Busting hydrogen myths: Range


Plug-in electric vehicles have gotten most of the attention in the alternative transportation fuels space, and it is expected that the battery-driven electric vehicle market will expand to 18% of the overall passenger car market in 2023, according to the International Energy Agency.

While electricity is a viable option to power short-range travel, it is problematic when it comes to offering long-range transportation solutions. Due to limitations in battery technology and storage capacity, heavy-duty trucks would need to include additional space to carry batteries, thereby reducing their overall carrying capacity. In addition, long battery charging times could increase the time it would take for products to get to market and into consumers’ hands.

Alternatives to electricity are myriad, but one option that holds particular promise is hydrogen. The race to create hydrogen fuel cell vehicles is on, and there has been significant progress in making these heavy-duty hydrogen vehicles a reality. It is a nascent technology in the United States that is still finding its footing, but Europe and the Asia-Pacific region are significantly further ahead.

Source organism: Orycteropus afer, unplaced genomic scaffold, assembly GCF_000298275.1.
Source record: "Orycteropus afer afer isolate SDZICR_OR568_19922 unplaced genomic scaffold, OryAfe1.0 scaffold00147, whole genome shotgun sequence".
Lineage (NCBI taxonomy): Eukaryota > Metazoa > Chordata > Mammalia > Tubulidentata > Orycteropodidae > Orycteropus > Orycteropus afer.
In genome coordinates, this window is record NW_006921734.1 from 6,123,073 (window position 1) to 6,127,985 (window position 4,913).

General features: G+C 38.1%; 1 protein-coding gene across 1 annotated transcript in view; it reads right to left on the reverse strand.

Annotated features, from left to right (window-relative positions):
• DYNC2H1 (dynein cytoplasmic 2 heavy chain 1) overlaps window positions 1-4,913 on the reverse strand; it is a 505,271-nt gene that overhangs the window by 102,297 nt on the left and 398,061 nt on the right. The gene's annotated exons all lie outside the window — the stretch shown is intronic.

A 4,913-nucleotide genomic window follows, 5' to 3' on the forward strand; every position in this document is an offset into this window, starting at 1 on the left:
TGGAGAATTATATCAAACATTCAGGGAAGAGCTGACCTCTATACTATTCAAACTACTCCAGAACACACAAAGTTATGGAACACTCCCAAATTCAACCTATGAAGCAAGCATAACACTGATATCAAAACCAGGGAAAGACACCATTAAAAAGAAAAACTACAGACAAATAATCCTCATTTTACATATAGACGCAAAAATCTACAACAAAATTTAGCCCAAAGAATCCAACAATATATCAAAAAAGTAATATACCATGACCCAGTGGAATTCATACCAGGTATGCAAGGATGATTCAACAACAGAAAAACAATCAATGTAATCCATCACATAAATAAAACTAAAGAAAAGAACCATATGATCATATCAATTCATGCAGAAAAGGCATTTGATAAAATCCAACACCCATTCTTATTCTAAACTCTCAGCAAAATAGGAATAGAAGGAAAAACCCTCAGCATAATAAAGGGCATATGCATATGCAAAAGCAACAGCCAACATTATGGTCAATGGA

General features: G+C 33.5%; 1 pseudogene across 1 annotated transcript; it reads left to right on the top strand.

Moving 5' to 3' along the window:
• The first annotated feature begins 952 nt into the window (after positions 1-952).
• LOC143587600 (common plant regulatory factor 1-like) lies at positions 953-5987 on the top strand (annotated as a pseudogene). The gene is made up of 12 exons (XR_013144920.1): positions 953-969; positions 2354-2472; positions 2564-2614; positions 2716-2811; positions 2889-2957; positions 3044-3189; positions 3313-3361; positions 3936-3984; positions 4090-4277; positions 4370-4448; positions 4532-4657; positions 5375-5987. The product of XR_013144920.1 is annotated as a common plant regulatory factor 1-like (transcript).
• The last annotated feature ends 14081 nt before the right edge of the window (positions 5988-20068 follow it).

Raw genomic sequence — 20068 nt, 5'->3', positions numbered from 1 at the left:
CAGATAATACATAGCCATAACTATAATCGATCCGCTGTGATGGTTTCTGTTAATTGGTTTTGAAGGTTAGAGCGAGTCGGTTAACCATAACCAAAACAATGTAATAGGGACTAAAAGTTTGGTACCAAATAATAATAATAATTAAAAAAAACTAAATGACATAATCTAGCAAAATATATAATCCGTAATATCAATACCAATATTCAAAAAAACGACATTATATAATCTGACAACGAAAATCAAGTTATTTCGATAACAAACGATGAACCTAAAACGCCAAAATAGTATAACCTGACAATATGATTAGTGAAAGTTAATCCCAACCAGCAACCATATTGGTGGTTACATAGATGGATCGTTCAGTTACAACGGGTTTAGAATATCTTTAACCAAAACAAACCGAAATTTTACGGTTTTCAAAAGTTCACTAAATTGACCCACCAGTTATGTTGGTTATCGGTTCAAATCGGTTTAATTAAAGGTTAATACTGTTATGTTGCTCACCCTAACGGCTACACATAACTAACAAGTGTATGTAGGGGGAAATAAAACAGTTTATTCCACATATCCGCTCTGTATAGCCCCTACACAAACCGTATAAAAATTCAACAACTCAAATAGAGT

One of the problems facing broader adoption of hydrogen cell vehicles worldwide is the prevalent misinformation about the technology. In this second instalment of our four-part series debunking hydrogen fuel myths, we will address one of the most confounding: the idea that hydrogen is not a long-range fuel solution.

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